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Red Bull’s Sebastian Vettel retained the World Championship in the most dramatic of styles. Leading Fernando Alonso and Ferrari into the Brazilian finale, Vettel crashed into Bruno Senna’s Williams on the opening lap. He then dragged his damaged car from the back of the field to finish sixth. With Jenson Button holding off Alonso at the front of the field, the German clinched the title by three points.
Following the dominance of 2011, Red Bull began the season slowly. However, Adrian Newey and his team developed the RB8 so that Vettel won five times and team-mate Mark Webber twice. Fernando Alonso also won two races in a car that certainly was not the class of the field before incidents in Belgium and Japan ultimately denied him that elusive first title for Ferrari. Felipe Massa recovered from a poor start to the campaign to score two podium finishes and retain his Ferrari drive for another season.
Jenson Button began and ended 2012 with victories (as well as winning at Spa-Francorchamps) but McLaren finished as a somewhat disappointing third best constructor. Lewis Hamilton also won three times in what was his final season with the team. Those included at the impressive new Circuit of the Americas outside Austin, Texas. However, his challenge was blunted by reliability issues and pitstop errors.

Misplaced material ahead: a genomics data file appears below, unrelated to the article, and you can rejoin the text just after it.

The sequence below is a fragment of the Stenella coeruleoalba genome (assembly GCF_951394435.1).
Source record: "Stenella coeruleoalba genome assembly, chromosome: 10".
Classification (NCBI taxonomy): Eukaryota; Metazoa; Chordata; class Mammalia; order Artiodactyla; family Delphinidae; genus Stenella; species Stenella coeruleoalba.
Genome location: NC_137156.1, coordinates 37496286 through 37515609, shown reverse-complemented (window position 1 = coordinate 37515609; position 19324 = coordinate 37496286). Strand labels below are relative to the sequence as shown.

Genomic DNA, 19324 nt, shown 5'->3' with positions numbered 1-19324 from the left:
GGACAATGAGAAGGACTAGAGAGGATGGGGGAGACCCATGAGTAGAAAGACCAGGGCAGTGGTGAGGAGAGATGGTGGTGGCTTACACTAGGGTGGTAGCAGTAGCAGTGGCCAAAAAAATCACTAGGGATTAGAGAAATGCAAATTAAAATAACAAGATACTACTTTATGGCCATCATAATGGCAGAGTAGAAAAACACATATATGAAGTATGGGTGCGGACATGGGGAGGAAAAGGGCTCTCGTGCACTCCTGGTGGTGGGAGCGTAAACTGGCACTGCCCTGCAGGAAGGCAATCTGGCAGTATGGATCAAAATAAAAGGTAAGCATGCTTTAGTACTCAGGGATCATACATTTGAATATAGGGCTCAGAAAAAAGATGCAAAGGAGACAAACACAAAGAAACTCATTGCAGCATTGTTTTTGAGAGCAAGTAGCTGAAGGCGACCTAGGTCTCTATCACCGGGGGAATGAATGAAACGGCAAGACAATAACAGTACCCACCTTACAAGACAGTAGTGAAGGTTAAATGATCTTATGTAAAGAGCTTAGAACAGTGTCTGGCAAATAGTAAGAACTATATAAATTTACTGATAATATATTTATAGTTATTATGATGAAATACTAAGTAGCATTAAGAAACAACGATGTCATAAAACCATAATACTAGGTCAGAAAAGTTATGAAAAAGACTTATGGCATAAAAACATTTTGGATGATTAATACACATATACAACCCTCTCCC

Kimi Raikkonen returned to Formula 1 following a couple of disappointing seasons in the World Rally Championship. Victory in Abu Dhabi (where he told his race engineer to “leave me alone, I know what I’m doing”) was the highlight as a consistent campaign for Renault was rewarded with third in the standings. In contrast, team-mate Romain Grosjean crashed too often, including a first corner accident at Spa that resulted in a one-race ban.
Nico Rosberg continued to eclipse Michael Schumacher at Mercedes-Benz and scored his breakthrough victory in China. In his final season before retiring for a second time, Schumacher reminded us of former glories by qualifying first in Monaco only to lose five grid positions thanks to a penalty for causing an accident at the previous race. The Mercedes W03 began the year as a competitive proposition but it suffered from excessive tyre wear and slipped back as others developed their cars.
Pastor Maldonado endured a second error-strewn season with Williams that included one glorious moment when his red mist subsided for a day. The Venezuelan converted a surprise pole position in Spain into a finely judged first F1 victory.
Tyre management proved crucial as teams coped with the reduced downforce brought on by the banning of exhaust blown diffusers. This was the longest F1 season to date with 20 Grands Prix, the first seven of which were won by different drivers.